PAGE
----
Here’s Why Food Historian Doreen Fernandez is a Vital Part of Today’s Culinary SceneMarch 13, 2020
Once upon a time, Filipino food was not something people raved about or dined out in restaurants for. It was what you ate at home, and likely did not regard as haute cuisine. Flash forward to the present day where The New York Times predicts that Filipino food will be “the next big thing.”
Filipino food became visible on worldwide radar when it caught the attention of celebrity chefs looking for new, novel cuisine to present on their foodumentaries. Viewers and fans across the world hear Anthony Bourdain declare lechon to be “the best pork ever” while Andrew Zimmerman sings praises for adobo. That’s right, world! There’s more to Philippine cuisine than eating balut in “Fear Factor”!
But before all the Hollywood buzz, we were privileged to have someone who expressed a true understanding of Filipino food and brought about the appreciation it lacked from its own people. She is Doreen Fernandez.
Who is Doreen Fernandez? Young adults of today may have heard of her in passing, since she was the grand dame of the local food writing landscape before the Social Media Age, but pre-millenials are likely to be aware of her work—at least they should be, especially if they call themselves “food critics” or the more contemporary term: “foodies” Like most great women, Doreen was excellent at many things. She was an inspiring professor, a well-versed historian, a highly acclaimed food critic, a loving wife, a treasured aunt, and so much more.
Doreen’s three decades of writing began with Geny Lopez and Santi Dumlao. They approached her husband Wili Fernandez, esteemed interior designer, asking him to write a column for The Manila Chronicle “that would make mouths water.” His reply: “I’ll eat and she’ll write” (Besa, 18). At the time, she was already a professor, researcher, and writer, but did not have much experience in the food industry. Naturally then, her first reaction was, “But I don’t have enough of a vocabulary! How many words are there for ‘delicious’?” (Tikim, xi). Little did she know at the time that she would leave a massive legacy on the Philippine food writing industry and Filipino culture itself.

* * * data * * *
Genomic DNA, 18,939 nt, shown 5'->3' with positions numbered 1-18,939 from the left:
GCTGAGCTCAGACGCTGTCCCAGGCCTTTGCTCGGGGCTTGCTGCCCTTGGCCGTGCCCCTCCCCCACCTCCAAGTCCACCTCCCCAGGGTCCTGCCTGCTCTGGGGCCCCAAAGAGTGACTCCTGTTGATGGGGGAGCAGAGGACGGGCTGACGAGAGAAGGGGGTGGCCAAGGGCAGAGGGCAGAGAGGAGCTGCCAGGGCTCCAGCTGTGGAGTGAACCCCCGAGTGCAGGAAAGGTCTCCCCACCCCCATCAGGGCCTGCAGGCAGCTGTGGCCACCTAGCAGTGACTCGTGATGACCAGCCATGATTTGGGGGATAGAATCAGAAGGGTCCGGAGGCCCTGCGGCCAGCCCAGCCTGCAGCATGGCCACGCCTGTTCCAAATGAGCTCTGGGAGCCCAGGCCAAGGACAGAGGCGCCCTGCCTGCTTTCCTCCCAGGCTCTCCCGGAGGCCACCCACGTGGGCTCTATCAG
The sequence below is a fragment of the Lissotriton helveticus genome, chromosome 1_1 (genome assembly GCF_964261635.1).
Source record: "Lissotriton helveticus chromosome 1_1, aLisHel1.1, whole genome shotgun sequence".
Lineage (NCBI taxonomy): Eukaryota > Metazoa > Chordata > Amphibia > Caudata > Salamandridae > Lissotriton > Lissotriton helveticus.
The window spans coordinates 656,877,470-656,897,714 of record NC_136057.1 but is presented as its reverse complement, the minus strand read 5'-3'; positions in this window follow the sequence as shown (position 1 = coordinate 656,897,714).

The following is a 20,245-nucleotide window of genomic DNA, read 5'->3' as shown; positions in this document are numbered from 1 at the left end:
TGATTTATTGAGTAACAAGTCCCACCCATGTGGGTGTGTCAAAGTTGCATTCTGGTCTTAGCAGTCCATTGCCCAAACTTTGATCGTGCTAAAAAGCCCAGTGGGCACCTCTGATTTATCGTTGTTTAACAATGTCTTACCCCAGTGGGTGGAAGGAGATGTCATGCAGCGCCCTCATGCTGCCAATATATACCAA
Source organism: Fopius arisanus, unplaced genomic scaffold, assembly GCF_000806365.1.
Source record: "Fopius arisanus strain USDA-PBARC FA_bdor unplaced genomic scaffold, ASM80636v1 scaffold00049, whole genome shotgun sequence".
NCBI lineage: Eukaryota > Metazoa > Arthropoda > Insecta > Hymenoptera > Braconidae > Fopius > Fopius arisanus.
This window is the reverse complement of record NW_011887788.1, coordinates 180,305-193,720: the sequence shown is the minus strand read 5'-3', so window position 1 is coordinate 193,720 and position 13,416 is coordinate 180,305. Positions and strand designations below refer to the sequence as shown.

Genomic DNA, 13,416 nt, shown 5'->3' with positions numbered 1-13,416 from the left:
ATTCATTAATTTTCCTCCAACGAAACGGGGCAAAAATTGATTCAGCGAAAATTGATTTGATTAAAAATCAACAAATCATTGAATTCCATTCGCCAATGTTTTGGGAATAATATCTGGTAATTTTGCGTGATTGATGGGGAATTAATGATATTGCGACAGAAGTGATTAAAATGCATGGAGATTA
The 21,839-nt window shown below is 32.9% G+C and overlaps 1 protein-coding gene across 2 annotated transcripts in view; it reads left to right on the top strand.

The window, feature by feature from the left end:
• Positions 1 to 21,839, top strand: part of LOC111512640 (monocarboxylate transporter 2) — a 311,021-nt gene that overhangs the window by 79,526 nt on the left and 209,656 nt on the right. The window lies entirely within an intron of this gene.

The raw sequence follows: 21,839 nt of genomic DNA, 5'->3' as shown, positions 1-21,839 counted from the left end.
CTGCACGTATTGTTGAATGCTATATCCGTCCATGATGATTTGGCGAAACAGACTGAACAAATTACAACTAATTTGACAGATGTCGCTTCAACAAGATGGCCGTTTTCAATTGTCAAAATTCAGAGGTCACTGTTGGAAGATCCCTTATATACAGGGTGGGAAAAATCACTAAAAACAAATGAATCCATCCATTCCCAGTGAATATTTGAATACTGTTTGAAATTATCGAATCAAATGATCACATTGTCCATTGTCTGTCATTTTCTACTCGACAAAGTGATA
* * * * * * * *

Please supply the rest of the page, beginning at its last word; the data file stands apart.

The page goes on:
As the famous but fictitious food critic Anton Ego from Disney’s Ratatouille once said, “You know what I’m craving? A little perspective. That’s it. I’d like some clear, well-seasoned perspective. Can you suggest a good wine to go with that?” Doreen Fernandez undoubtedly satisfies this craving for perspective with her writing. As a food critic, Doreen is best known for her very shrewd and witty reflections on the dining experience and how every aspect of a dish, from the ingredients, the cooking process, and even the presentation, represents our culture and national identity. She considered herself more of a food historian than a critic, and as such, worked relentlessly to perfect her craft. This is what makes her writing stand on its own and merit review and reference decades later.
In Doreen’s narration of the importance of rice, which is almost always regarded as the sidekick of a meal, she writes, “What would we do without rice? Those who do manual labor would go hungry midway through the gap between meals. And what would we take to go with kari-kari… tinapa, tuyo, tapa? Loaf bread? Only rice provides the mild, comfortable background that makes the very salty, the highly flavored, logical and palatable” (Savor the Word, 35). , Instead of merely describing a sensation, she coaxes us to savor, to understand, to reflect, and most of all to think critically.